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Section VI :pdf
Organizing Against Repression

 

Strikers and demonstrators involved in the spring 2012 movement were met with repression at many levels: campus surveillance and disciplinary action, special legislation as well as a repressive use of existing laws, police presence and brutality, and the use of the court system to hand down injunctions against picket lines, to approve harsh release conditions, and to bring criminal charges against activists. While other chapters in this book address the physical repression faced by activists and the way tactics evolved in response (see chapters by Laith Marouf, Jaouad Laaroussi, Ethan Feldman, David Clément, and others), this section looks specifically at how organizers resisted repression head-on.

We hear from two initiatives that emerged to defend student activists (and others): in their report-back written after the strike, the CLASSE Legal Committee reflects on what they learned about the importance—and challenges—of legal defence work, while in her piece on faculty organizing against repression of students on campus, Adrienne Hurley discusses lessons for unleashing resistance within the professoriate. The third piece takes a broader look at the situation: Jérémie Dhavernas explains how the vagueness of the law allows it to be put to political use, creating a "state of exception" at any time without the official trappings of martial law or dictatorship.

Together, these three chapters begin to reveal the amount of energy and resources put into combatting, and thinking critically about, repression during the strike and its immediate aftermath. What is less clear from the chapters collected here is the longer-term movement-stifling effect that repression can have. For example, release conditions banned some of the most dedicated activists from associating with each other, attending demonstrations, and even in several cases from setting foot on the island of Montreal. Jérémie and the CLASSE Legal Committee point to the high number of people who became involved in the judicial system, many of whom were still waiting for their cases to be heard at the time of writing. Although none of these were fatal blows to the movement, they did raise the cost of participating in the movement for many people, and strained or fractured the organizing structures that were emerging. Their legacy continues to be felt.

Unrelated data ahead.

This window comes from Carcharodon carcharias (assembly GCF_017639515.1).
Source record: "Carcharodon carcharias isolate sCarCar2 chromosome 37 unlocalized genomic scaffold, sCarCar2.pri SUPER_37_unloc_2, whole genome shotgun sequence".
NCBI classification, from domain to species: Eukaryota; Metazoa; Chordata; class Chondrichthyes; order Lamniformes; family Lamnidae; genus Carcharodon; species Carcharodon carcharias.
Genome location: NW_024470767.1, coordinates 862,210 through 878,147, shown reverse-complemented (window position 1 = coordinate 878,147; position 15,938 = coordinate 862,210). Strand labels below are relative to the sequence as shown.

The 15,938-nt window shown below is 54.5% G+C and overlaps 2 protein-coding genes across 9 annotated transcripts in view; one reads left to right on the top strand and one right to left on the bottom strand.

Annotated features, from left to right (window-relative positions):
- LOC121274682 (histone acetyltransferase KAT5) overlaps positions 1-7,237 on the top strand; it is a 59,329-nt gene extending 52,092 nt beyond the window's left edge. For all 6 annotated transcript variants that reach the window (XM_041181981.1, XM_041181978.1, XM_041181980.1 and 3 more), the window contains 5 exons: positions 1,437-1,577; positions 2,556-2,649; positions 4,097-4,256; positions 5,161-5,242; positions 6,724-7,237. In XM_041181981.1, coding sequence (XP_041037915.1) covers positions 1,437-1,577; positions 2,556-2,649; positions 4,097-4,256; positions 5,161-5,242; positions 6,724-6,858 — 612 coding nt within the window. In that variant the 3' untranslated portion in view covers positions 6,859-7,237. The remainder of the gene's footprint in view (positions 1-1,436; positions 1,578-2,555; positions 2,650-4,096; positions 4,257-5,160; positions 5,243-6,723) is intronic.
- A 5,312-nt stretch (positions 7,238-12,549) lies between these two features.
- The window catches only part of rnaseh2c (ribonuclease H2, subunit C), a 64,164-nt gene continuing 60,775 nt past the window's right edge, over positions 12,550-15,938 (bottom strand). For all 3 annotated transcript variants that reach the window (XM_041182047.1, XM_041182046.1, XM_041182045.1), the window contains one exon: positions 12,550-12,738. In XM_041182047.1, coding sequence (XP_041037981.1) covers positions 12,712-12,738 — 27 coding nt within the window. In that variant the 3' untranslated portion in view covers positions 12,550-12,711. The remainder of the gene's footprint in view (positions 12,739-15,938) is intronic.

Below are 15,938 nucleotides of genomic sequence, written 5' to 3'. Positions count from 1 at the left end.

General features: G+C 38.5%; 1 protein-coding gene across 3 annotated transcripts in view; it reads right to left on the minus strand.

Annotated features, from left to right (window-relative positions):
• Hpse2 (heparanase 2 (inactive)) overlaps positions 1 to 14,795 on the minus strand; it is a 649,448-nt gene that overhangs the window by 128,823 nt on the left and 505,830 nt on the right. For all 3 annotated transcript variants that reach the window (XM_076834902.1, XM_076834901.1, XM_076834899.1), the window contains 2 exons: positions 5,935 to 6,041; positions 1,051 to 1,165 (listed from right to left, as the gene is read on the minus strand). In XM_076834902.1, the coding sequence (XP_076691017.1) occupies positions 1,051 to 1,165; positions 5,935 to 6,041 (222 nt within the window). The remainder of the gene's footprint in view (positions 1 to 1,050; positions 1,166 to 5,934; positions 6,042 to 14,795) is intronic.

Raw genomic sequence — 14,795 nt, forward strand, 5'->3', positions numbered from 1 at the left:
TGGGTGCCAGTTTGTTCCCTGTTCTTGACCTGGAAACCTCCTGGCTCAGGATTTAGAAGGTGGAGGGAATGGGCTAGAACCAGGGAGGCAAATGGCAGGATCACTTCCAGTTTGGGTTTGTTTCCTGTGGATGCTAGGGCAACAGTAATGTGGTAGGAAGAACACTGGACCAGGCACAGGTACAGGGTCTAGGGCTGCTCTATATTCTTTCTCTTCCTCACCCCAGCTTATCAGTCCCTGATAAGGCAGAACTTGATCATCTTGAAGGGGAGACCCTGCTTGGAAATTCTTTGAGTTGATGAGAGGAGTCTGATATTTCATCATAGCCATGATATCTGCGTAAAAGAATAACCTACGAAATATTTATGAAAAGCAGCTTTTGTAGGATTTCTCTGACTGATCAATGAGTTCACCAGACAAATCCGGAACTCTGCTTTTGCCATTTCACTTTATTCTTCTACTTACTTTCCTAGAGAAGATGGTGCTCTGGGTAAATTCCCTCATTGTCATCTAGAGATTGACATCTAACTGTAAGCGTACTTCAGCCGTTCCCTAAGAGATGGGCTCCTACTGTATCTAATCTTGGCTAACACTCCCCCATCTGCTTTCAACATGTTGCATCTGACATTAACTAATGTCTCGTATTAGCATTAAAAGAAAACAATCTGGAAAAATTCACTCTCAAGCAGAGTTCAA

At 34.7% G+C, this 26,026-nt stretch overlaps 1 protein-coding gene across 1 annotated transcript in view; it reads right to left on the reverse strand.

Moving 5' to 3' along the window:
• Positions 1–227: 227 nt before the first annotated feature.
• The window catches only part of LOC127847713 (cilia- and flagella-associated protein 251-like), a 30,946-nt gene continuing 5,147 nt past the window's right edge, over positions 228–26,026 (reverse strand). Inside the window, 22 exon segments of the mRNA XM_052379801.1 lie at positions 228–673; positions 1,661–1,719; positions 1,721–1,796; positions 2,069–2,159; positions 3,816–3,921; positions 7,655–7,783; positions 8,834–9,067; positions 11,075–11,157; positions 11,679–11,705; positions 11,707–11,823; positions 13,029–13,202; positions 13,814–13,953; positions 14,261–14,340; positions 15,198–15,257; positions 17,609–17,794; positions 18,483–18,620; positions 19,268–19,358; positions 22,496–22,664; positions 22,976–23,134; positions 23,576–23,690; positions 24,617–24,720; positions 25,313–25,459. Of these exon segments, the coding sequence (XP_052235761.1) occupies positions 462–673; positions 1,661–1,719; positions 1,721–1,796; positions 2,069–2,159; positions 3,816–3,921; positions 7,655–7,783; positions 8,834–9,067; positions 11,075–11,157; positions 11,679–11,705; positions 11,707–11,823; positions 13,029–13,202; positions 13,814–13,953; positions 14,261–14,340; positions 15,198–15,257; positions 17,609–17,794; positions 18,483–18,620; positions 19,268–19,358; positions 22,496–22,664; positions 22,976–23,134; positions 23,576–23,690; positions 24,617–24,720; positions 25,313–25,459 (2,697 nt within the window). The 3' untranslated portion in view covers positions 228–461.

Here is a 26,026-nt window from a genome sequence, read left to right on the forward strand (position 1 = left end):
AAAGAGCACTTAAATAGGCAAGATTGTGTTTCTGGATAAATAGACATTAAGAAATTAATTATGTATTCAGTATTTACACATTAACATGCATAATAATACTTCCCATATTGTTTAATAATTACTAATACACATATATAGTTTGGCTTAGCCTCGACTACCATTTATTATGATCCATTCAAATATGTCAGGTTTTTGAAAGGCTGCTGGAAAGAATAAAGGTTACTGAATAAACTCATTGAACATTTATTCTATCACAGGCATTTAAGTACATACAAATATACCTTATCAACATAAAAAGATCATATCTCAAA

Although the popular narrative claims that students were victorious in stopping the tuition hike and that the repressive Law 12 was overturned, many activists have noted that legal repression worked together with electoral recuperation to essentially force the strike movement to its knees by late summer 2012. One of the lessons to be learned here is the strength of the lockout as a repressive tactic in the context of a strike, and the challenge of mass organizing without meeting places whether on campuses or in the streets. Finally, we must recognize that although they were used in sometimes innovative ways, the forms of repression imposed on the 2012 student struggle had been developed in other settings: lockouts had been used against organized labour, release conditions had been used against sex workers and other street-involved people, physical brutality and creative re-interpretation of laws had been used time and again against various "undesirables" individually or on a mass scale. It is only through organizing across beyond the current limits of our movements and by sharing histories and experiences that we can begin to tackle "political" repression across the board.

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